FFC

Changing the dictionary design of code formatting in ffc into a class based design

Registered by Martin Sandve Aln├Žs on 2013-03-01

The design where lambdas are inserted into the format dict is eerily close to the concept of a class. It's basically a collection of named functions, but instead of just implementing functions:

class Formatter:
  def foo(self, ...):
      return ...
formatter = Formatter()

functions are implemented, wrapped in lambdas, and inserted in a dict:

def _foo(...):
    return ...
format {
   "foo": lambda ...: _foo(...),
  }

When using this, instead of just accessing through an object with the function name:
  res = formatter.foo(...)

the code looks like:
  res = format["foo"](...)

or with prefetching:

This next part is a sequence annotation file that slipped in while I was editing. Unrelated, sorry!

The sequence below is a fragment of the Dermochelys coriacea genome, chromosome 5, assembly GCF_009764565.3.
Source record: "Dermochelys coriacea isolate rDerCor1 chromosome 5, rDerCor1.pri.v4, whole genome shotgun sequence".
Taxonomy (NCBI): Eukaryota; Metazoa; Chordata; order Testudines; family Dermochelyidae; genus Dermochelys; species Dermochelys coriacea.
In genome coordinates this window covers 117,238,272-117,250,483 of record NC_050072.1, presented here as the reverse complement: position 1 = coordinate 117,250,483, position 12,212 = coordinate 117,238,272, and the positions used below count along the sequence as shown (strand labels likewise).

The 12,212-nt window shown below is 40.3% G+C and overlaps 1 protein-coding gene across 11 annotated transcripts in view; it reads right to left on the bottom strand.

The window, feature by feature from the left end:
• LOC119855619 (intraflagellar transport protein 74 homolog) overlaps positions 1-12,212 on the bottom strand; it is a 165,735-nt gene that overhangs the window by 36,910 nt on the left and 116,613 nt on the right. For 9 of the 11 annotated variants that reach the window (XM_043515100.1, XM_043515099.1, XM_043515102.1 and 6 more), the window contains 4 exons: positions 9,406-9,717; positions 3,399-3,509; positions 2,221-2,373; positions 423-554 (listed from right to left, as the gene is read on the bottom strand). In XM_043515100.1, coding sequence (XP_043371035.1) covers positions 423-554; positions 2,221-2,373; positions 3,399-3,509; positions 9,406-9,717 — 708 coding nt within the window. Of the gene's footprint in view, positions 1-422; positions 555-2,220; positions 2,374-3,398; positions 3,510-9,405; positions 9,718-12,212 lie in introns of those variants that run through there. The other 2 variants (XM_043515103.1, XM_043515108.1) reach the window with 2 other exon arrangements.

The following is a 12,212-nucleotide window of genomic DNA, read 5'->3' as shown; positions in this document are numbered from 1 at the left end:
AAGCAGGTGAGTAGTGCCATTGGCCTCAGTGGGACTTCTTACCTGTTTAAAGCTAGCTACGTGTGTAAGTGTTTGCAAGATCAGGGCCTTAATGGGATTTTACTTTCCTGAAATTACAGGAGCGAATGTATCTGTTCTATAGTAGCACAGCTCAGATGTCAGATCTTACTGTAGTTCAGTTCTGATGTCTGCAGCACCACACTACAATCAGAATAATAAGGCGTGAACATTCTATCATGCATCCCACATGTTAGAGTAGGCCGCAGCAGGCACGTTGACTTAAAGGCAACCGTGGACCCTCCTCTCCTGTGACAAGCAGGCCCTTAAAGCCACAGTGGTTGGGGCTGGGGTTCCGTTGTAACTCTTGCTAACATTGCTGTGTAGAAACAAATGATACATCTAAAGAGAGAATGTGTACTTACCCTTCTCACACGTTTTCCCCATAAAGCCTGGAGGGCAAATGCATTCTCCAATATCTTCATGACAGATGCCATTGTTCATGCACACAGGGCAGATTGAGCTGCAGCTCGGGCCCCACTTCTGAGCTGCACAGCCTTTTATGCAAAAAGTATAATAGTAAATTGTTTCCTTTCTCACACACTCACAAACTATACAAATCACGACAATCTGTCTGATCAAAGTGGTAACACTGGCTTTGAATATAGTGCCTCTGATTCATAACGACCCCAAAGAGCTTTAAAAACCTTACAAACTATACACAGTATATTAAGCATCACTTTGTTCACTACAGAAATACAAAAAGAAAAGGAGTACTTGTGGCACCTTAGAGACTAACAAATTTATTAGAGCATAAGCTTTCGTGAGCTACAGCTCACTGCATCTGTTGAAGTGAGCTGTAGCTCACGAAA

f_foo = format["foo"]
  res = f_foo(...)

Note that prefetching can be done with a class as well:
  f_foo = formatter.foo

The functionality of a dict is never used, and the functionality of classes is lost. There is zero gain to this design, and several disadvantages. A class can be overloaded in a much cleaner and standardized way. But my main issue with this design is that it makes it hard than necessary to "follow the trail" and search for where a function is defined, imported, used, etc., because it is imported as "format", fetched as "f_foo_bar = format["foo bar"]" and called as "f_foo_bar(...)", not necessarily with names this equal either.

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